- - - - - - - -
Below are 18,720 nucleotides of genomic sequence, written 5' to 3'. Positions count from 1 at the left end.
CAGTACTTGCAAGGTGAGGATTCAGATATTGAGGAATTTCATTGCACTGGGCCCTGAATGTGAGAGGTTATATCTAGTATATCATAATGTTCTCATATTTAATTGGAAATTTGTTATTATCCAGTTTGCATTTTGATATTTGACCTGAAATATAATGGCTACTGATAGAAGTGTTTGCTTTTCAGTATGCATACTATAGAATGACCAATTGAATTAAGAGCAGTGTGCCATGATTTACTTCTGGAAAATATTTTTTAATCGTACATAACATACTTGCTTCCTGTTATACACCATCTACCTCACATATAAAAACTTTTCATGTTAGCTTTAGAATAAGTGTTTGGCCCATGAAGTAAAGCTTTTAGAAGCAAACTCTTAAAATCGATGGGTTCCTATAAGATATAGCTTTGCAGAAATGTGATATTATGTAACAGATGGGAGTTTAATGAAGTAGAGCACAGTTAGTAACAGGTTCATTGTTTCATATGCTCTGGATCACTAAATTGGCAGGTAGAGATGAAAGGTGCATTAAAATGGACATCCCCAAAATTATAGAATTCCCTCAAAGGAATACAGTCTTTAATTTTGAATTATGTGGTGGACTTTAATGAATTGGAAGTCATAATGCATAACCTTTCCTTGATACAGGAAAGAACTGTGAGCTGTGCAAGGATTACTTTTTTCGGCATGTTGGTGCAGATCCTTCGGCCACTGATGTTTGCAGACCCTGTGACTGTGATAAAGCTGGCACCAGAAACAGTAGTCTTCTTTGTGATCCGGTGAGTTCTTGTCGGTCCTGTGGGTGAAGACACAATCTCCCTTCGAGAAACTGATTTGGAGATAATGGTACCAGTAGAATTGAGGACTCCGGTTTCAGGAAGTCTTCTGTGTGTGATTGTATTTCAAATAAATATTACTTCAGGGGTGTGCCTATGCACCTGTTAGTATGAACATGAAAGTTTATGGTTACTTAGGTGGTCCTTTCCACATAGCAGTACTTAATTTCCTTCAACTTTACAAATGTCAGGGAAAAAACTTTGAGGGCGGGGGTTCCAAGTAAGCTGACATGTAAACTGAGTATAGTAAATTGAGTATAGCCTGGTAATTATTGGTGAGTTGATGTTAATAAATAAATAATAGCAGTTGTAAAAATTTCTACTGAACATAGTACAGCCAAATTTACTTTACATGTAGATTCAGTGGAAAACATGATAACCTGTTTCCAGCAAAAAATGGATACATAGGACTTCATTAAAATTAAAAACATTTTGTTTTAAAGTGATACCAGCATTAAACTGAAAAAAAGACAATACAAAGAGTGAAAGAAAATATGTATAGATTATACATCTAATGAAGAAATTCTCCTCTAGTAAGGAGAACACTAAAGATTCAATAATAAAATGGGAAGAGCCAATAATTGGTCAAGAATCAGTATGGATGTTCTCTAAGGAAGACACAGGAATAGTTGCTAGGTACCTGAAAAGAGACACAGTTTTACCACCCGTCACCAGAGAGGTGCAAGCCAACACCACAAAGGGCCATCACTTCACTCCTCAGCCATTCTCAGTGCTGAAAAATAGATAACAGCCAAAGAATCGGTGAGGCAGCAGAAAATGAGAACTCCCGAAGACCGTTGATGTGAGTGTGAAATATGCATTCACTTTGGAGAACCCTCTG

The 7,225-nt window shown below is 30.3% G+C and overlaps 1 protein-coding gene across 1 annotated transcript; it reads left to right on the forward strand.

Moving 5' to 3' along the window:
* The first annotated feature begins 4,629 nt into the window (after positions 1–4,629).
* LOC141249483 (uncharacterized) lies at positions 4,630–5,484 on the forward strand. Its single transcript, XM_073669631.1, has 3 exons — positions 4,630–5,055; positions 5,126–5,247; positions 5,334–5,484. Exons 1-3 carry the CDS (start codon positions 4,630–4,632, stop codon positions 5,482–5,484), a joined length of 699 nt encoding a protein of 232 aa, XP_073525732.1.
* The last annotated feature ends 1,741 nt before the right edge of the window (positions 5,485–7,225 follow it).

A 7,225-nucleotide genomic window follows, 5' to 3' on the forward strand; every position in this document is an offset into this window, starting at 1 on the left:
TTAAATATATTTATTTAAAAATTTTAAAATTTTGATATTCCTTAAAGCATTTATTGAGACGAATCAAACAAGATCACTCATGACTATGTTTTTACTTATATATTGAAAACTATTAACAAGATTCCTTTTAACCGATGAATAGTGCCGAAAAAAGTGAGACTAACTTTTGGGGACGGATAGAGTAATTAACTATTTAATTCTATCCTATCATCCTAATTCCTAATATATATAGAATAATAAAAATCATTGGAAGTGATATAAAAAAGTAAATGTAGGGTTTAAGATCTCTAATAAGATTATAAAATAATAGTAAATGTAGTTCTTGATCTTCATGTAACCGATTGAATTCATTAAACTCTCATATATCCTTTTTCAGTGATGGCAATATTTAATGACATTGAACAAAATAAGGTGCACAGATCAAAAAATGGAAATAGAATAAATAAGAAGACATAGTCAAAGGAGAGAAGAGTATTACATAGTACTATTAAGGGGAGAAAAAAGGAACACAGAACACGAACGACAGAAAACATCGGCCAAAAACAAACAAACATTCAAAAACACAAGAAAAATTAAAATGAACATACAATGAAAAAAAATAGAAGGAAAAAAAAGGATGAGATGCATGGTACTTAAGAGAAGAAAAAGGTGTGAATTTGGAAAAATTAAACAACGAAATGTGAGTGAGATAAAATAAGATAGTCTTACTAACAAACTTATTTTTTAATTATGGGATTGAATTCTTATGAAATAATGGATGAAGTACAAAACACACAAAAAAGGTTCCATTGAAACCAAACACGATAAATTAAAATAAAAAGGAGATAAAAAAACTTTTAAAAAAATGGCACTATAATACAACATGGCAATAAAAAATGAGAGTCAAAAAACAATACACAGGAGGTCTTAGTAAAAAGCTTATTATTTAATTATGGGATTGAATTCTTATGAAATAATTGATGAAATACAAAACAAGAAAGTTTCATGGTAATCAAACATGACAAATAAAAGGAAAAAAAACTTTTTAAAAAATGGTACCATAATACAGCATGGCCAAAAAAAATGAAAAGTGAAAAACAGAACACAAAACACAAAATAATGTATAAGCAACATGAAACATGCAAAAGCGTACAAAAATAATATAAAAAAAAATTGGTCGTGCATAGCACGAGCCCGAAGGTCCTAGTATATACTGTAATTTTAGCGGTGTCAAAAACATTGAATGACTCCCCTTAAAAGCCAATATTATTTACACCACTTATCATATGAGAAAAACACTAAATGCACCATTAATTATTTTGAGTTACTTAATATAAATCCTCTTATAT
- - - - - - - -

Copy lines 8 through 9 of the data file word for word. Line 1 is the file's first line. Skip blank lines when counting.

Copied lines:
A 7,225-nucleotide genomic window follows, 5' to 3' on the forward strand; every position in this document is an offset into this window, starting at 1 on the left:
TTAAATATATTTATTTAAAAATTTTAAAATTTTGATATTCCTTAAAGCATTTATTGAGACGAATCAAACAAGATCACTCATGACTATGTTTTTACTTATATATTGAAAACTATTAACAAGATTCCTTTTAACCGATGAATAGTGCCGAAAAAAGTGAGACTAACTTTTGGGGACGGATAGAGTAATTAACTATTTAATTCTATCCTATCATCCTAATTCCTAATATATATAGAATAATAAAAATCATTGGAAGTGATATAAAAAAGTAAATGTAGGGTTTAAGATCTCTAATAAGATTATAAAATAATAGTAAATGTAGTTCTTGATCTTCATGTAACCGATTGAATTCATTAAACTCTCATATATCCTTTTTCAGTGATGGCAATATTTAATGACATTGAACAAAATAAGGTGCACAGATCAAAAAATGGAAATAGAATAAATAAGAAGACATAGTCAAAGGAGAGAAGAGTATTACATAGTACTATTAAGGGGAGAAAAAAGGAACACAGAACACGAACGACAGAAAACATCGGCCAAAAACAAACAAACATTCAAAAACACAAGAAAAATTAAAATGAACATACAATGAAAAAAAATAGAAGGAAAAAAAAGGATGAGATGCATGGTACTTAAGAGAAGAAAAAGGTGTGAATTTGGAAAAATTAAACAACGAAATGTGAGTGAGATAAAATAAGATAGTCTTACTAACAAACTTATTTTTTAATTATGGGATTGAATTCTTATGAAATAATGGATGAAGTACAAAACACACAAAAAAGGTTCCATTGAAACCAAACACGATAAATTAAAATAAAAAGGAGATAAAAAAACTTTTAAAAAAATGGCACTATAATACAACATGGCAATAAAAAATGAGAGTCAAAAAACAATACACAGGAGGTCTTAGTAAAAAGCTTATTATTTAATTATGGGATTGAATTCTTATGAAATAATTGATGAAATACAAAACAAGAAAGTTTCATGGTAATCAAACATGACAAATAAAAGGAAAAAAAACTTTTTAAAAAATGGTACCATAATACAGCATGGCCAAAAAAAATGAAAAGTGAAAAACAGAACACAAAACACAAAATAATGTATAAGCAACATGAAACATGCAAAAGCGTACAAAAATAATATAAAAAAAAATTGGTCGTGCATAGCACGAGCCCGAAGGTCCTAGTATATACTGTAATTTTAGCGGTGTCAAAAACATTGAATGACTCCCCTTAAAAGCCAATATTATTTACACCACTTATCATATGAGAAAAACACTAAATGCACCATTAATTATTTTGAGTTACTTAATATAAATCCTCTTATAT